significantly subaverage general intellectual functioning and manifested deficits in adaptive
behavior before age 22. See 20 C.F.R. Pt. 404, Subpt. P, App’x 1, § 12.05C, Crayton v.
Callahan, 120 F.3d 1217, 1219 (11th Cir. 1997). Both requirements must be met.
Even were the court to assume that Plaintiff produced medically documented IQ scores
between 60 and 70, the evidence of record does not indicate manifested deficits in adaptive
functioning during Plaintiff’s developmental period. See DSM-IV-TR at 42 (“Mental Retardation
would not be diagnosed in an individual with an IQ lower than 70 if there are no significant
deficits or impairments in adaptive functioning”). From May 1996 until October 1999, Plaintiff
worked for a group home as a caregiver. (Tr. 163). Indeed, Plaintiff began working as a caregiver
when she was twenty-three years old. (Tr. 151, 156). At Plaintiff’s hearing, the Vocational
Expert testified that the Dictionary of Occupational Titles classifies Plaintiff’s caregiver position
as medium, semi-skilled work. (Tr. 55). See also DICOT 355.674-014, WL 672944
(G.P.O.)(providing that a caregiver’s responsibilities include taking and recording temperature,
blood pressure, pulse and respiration rates, and food and fluid intake and output, as directed; and
cleaning, sterilizing, storing, preparing, and issuing dressing packs, treatment trays, and other
supplies). Further, Plaintiff’s employment as a caregiver lasted three and a half years. (Tr. 163).
This indicates Plaintiff’s work was, at least, satisfactory. Plaintiff’s ability to perform the
requirements of a semi-skilled position after turning twenty-two contradicts any suggestion that
she can meet the required diagnostic description of mental retardation. See 20 C.F.R. Pt. 404,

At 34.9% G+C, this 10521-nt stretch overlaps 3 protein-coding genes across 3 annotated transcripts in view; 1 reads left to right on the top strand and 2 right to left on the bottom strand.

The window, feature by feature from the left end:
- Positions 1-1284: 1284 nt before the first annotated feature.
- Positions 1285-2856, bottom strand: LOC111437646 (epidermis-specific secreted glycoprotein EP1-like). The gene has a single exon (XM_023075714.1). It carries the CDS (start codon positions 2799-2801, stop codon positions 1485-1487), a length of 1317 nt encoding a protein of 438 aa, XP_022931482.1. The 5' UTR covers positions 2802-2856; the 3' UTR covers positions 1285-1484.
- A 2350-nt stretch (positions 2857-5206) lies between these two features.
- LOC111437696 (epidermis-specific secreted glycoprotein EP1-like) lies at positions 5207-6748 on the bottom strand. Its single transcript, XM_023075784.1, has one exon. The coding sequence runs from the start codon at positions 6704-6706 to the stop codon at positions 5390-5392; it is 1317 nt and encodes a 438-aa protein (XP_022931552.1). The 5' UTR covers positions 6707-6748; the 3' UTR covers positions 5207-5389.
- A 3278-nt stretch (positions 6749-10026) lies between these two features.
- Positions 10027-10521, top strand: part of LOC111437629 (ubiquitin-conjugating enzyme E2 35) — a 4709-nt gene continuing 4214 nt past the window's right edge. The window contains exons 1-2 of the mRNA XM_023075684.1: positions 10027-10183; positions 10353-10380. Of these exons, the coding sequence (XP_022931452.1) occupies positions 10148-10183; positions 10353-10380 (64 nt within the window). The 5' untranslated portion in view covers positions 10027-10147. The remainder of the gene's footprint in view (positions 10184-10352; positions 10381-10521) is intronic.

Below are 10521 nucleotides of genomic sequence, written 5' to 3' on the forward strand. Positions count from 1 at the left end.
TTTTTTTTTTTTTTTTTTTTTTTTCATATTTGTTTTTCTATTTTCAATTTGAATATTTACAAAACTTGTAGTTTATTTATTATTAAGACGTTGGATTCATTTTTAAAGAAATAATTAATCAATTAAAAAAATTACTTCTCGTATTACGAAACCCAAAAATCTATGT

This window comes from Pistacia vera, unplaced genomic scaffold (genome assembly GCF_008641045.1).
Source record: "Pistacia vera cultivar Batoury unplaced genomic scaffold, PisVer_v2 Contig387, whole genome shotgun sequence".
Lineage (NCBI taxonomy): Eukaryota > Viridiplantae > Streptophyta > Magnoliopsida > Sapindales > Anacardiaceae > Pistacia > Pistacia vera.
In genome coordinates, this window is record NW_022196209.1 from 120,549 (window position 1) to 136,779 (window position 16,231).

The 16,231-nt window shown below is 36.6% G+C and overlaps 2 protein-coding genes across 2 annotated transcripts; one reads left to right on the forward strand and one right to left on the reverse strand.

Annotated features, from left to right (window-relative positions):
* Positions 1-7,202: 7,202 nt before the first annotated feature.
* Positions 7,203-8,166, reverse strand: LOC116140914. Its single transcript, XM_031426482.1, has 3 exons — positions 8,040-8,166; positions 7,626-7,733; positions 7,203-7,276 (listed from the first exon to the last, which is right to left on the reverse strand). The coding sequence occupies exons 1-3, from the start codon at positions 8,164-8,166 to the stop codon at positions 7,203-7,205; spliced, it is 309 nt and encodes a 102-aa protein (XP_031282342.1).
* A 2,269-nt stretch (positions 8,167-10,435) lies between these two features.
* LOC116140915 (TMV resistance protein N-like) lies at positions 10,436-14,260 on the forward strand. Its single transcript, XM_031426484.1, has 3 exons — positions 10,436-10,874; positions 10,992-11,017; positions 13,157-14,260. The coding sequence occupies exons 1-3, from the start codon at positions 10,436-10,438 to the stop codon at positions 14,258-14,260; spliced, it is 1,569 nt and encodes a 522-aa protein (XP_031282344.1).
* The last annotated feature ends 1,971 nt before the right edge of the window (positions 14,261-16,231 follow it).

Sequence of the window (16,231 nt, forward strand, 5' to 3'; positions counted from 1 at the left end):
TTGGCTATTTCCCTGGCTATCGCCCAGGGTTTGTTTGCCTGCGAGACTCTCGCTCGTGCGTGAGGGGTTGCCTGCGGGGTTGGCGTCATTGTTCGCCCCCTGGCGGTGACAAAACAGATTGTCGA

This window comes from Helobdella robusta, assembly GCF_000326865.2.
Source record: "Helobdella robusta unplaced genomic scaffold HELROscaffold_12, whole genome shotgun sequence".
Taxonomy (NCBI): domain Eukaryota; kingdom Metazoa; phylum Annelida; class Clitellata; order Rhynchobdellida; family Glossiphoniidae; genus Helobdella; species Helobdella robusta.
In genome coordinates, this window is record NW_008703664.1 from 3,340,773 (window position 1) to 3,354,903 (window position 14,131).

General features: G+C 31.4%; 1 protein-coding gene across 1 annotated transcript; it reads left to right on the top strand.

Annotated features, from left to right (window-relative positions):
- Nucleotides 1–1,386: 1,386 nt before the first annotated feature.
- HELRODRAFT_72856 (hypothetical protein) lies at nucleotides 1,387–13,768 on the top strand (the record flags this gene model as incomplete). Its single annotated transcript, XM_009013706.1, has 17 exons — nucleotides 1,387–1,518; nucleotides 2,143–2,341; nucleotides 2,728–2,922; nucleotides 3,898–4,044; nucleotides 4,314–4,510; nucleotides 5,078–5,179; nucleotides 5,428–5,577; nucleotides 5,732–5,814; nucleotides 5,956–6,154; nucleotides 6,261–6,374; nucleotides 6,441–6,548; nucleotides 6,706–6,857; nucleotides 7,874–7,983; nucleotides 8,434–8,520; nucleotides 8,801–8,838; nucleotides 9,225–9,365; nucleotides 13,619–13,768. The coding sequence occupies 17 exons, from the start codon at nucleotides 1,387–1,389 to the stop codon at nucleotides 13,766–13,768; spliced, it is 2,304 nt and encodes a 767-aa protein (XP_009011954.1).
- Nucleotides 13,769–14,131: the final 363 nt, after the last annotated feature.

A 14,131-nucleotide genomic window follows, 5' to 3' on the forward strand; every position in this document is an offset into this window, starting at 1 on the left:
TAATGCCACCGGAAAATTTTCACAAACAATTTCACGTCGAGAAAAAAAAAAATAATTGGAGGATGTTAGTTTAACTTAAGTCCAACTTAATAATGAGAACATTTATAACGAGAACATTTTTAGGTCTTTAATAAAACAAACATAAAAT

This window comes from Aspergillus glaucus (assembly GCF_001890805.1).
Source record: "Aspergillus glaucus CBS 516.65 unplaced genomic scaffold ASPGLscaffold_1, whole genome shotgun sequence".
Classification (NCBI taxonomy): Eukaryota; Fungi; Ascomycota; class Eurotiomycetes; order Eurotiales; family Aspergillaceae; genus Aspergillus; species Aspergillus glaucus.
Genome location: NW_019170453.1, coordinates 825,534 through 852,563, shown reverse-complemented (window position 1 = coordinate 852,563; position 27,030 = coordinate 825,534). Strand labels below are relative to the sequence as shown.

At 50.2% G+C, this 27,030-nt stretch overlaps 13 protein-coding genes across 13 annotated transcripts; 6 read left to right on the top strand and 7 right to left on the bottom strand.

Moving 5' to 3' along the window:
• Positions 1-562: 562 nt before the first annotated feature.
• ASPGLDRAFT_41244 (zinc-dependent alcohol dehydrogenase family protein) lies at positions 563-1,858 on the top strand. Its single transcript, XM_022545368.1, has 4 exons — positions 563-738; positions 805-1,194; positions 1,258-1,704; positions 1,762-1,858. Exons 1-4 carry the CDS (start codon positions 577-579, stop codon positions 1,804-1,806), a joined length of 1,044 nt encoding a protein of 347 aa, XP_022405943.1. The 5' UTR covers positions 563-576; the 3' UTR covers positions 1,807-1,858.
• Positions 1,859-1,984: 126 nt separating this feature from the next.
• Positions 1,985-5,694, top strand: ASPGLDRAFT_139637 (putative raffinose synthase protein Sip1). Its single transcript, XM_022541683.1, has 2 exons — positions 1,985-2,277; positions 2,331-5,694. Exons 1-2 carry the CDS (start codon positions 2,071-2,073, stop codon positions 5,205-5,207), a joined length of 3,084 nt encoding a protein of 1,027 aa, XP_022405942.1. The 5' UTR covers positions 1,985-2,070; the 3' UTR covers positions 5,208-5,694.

Subpt. P, App’x 1, § 12.05D(5)(c)(providing that discrepancies between formal IQ test results
and the individual’s daily activities and customary behavior should be considered); Outlaw v.
Barnhart, No. 05-15996, 2006 WL 2640223, *2 (11th Cir. Aug. 10, 2006)(concluding that
evidence of plaintiff’s past work history is a factor to discount allegation of mental retardation).
Finally, even if the court were to find that the ALJ erred because she did not expressly
consider Listing 12.05, any such error would be harmless. The record evidence makes plain that
Plaintiff cannot meet the requirements of the Listing. See Diorio v. Heckler, 721 F.2d 726, 728
(11th Cir. 1983)(finding ALJ error was harmless when correction of the error would not change
the ALJ’s decision). For the reasons given above, the court finds that the evidence of record
implied Plaintiff’s inability to meet Listing 12.05. Accordingly, the ALJ’s decision to deny
disability is due to be affirmed.8
Plaintiff also claims that the ALJ did not properly assess whether mental retardation is a “severe”
impairment at step two of the sequential evaluation. See Pl.’s Br. at 7-8. But Plaintiff bears the initial burden of
demonstrating her impairments are “severe.” See Hale v. Bowen, 831 F.2d 1007, 1011 (11th Cir. 1987). For the
reasons given above, Plaintiff failed to carry this burden. Even if the court were to find that the ALJ erred in this
assessment, this error is harmless. See Davis v. Shalala, 985 F.2d 528, 532 (11th Cir. 1993)(finding there was no
reversible error when the ALJ found Plaintiff had at least one “severe” impairment at step two, and proceeded with
the sequential evaluation).
The court concludes that the ALJ’s determination that Plaintiff is not disabled is
supported by substantial evidence, and that the ALJ applied the proper legal standards in
reaching this determination. The Commissioner’s final decision is, therefore, due to be affirmed,
and a separate order in accordance with this memorandum of decision will be entered.
DONE and ORDERED this March 24, 2016.
R. DAVID PROCTOR
UNITED STATES DISTRICT JUDGE
Disclaimer: Justia Dockets & Filings provides public litigation records from the federal appellate and district courts. These filings and docket sheets should not be considered findings of fact or liability, nor do they necessarily reflect the view of Justia.
Why Is My Information Online?